Now, that doesn’t mean there’s an adequate answer to be had. It doesn’t mean there’s an easy negotiation to be had, it doesn’t imply that we’re suddenly going to have a breakthrough, but it certainly does imply that the Russian president, who is the sole decision maker on whether or not it becomes war, interested in a possible descent.

And my argument would be yes. And now we see if the two will go in that direction. So that’s the first point. I’m more optimistic than anyone out there, I think, I see in the media that there’s a desire on the part of the Kremlin to fix this problem if it’s fixable and it’s about Ukraine.

With the Ukrainian president, who let’s face it, is not the favorite of the West. He’s a guy who argued strongly for NATO membership and a membership action plan that he would never get support from the US and Europe. He is also someone who is planning a fake house arrest, it seems, of the former president, a national opposition to Zelensky, the Ukrainian president. It’s closer to Russian settlement in terms of how they treated Navalny and not what he should do or support at a time when his country is in danger of being overrun. Neither here nor there. But all this makes me a little more optimistic.

But what if it doesn’t work? So will the Russians do something? And I think the answer is yes and the question is how far they go. In other words, I don’t think Putin is bluffing. I think if he hasn’t received something significant from the West. If there is no agreement on Ukraine, there will be an escalation. I don’t think they’re just going to back down like Iran where, when we killed Soleimani and all of a sudden they said, “Okay, we’re not doing anything. Sorry, that was a bluff.”

I don’t think Putin is bluffing. But I’m not sure what he’s planning to do is this total invasion for the reasons I’ve mentioned. It is very expensive. He will be unpopular in Russia. It will bring NATO together. And in the long term, I think it will be a real challenge for Putin to really be seen as successful in Ukraine. But I think there are a lot of things they can do that would be successful for Russia that are smaller, that would be problematic for the United States and its allies. They have constantly talked about military and technical responses if their concerns are not addressed. The technique is pretty obvious, we’re talking about much larger cyberattacks on Ukraine, which could be economically devastating for the country, remember the NotPetya attacks years ago, which probably took away 1% of Ukraine’s GDP Ukraine and people died in hospitals when the hospital suddenly had lost their ability to have data and connectivity. These cyberattacks were a big deal.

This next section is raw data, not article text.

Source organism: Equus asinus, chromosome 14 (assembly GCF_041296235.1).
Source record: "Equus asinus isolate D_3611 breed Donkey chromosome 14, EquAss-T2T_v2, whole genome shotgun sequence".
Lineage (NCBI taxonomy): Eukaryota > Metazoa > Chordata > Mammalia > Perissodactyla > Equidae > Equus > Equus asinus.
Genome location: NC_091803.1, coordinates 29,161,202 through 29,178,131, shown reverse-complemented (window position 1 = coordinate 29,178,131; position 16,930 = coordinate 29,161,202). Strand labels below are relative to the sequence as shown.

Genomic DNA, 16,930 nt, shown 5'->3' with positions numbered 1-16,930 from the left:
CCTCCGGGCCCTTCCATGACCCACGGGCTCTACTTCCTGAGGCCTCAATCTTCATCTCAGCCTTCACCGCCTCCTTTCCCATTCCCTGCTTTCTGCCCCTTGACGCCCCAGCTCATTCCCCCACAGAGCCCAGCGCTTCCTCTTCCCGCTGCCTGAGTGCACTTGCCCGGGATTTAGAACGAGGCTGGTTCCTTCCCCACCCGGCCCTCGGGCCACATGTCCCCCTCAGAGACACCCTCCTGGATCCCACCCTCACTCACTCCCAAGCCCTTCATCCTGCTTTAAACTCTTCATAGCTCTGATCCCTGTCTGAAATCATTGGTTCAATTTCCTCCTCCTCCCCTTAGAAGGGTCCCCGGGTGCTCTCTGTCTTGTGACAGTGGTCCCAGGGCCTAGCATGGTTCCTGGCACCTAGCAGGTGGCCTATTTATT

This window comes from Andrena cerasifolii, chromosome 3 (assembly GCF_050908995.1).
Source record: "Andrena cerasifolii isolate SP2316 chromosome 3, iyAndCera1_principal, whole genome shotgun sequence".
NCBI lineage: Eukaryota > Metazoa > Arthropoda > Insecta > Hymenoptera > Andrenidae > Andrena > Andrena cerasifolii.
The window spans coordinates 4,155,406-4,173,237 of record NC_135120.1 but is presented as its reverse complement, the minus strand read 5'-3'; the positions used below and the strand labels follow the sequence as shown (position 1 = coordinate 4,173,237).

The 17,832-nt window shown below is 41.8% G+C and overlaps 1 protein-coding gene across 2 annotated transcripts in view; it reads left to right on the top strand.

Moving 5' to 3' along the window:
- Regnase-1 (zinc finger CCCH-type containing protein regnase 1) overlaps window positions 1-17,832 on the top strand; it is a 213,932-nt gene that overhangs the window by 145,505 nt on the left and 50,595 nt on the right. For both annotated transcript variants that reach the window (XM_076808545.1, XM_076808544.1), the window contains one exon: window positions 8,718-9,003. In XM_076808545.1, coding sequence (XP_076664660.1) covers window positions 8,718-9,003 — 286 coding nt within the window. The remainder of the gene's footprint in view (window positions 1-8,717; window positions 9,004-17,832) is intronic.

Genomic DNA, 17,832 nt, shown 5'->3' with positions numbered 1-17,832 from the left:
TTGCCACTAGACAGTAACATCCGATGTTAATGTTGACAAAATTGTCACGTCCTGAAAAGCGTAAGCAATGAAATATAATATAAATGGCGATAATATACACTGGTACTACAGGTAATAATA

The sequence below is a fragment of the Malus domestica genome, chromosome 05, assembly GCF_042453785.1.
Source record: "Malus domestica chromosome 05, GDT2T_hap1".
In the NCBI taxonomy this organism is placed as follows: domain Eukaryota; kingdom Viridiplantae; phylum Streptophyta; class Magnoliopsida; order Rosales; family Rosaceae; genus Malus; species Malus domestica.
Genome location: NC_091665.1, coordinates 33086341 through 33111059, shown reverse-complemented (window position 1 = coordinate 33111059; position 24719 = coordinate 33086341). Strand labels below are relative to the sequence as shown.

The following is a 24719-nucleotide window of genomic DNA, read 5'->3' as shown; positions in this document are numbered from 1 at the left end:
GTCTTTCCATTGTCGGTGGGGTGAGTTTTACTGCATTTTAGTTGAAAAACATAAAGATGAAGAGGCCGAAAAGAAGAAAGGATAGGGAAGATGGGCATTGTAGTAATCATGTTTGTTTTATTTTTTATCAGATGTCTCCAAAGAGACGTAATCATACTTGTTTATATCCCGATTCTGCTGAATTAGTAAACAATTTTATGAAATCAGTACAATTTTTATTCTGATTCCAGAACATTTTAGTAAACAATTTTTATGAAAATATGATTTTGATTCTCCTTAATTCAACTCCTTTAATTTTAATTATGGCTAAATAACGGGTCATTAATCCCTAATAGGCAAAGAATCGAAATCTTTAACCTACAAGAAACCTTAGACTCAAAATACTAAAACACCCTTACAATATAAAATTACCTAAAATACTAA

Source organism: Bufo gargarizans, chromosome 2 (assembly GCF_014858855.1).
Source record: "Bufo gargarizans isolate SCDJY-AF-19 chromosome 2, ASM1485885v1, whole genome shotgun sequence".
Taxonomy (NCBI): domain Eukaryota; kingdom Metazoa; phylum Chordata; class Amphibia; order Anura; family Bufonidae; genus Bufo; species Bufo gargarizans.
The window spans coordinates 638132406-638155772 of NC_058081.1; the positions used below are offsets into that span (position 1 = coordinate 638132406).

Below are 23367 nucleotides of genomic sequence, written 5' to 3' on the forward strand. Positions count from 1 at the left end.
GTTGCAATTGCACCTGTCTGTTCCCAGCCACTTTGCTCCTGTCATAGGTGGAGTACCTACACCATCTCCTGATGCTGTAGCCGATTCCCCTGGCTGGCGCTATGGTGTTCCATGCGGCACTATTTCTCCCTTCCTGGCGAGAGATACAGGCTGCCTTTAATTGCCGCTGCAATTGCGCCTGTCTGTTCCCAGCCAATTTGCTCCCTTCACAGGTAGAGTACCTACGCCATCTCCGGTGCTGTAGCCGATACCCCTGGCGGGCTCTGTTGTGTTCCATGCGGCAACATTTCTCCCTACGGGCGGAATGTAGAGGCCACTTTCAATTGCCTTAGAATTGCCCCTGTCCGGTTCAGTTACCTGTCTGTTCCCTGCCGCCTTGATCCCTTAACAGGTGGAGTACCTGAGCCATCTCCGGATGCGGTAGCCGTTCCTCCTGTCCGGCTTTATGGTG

And I think they would do it again easily. If they want to defend Russian citizens in occupied Donbass, they could bring in tanks. They could officially take over this territory. They might even annex it. It is interesting to me that Belarus, in addition to these new exercises, the Belarusian president has organized a referendum to change its constitution for February. How do you like it? And the February constitution, which obviously will pass because Belarus is not a democracy, two of the changes are that they are no longer formally neutral and they are no longer a non-nuclear state.

In other words, a hell of a coincidence. Eh? In other words, the Belarusians could easily invite the Russians to place troops on their territory, which is an advanced position for Russia, vis-à-vis Ukraine but also Europe, Europe of the East, and could also station nuclear weapons on their territory.

And then finally, we saw the Ukrainian Deputy Foreign Minister talking, “Well, what would you like if there were troops in Cuba or a Russian presence in Venezuela? And I don’t think Americans would like that at all. And I think it’s entirely possible that the Russians would engage in some form of military activity there and that you would see more Russian activity on the US borders.

So I think they can do a lot and part of the problem is that the Americans can react unilaterally, but it’s not at all clear to me that the Europeans would respond with the United States in terms of severe sanctions, in in terms of Nord Stream 2, and in terms of prepositioning NATO forces in return. I think there is an open question as to how far the alliance would go and how much of a divide there would be with the Europeans being much more dependent and their economy being much more dependent especially in the winter on Russia if the Russians escalate, but this escalation is not a total invasion of sovereign Ukraine.

So anyway, plenty to watch. A very important set of activities, mostly carried out by the Russians at this point, and very dangerous indeed. And so many to start our week. I hope everyone is doing well, and we’ll talk very soon. Be wise.

Aurora J. William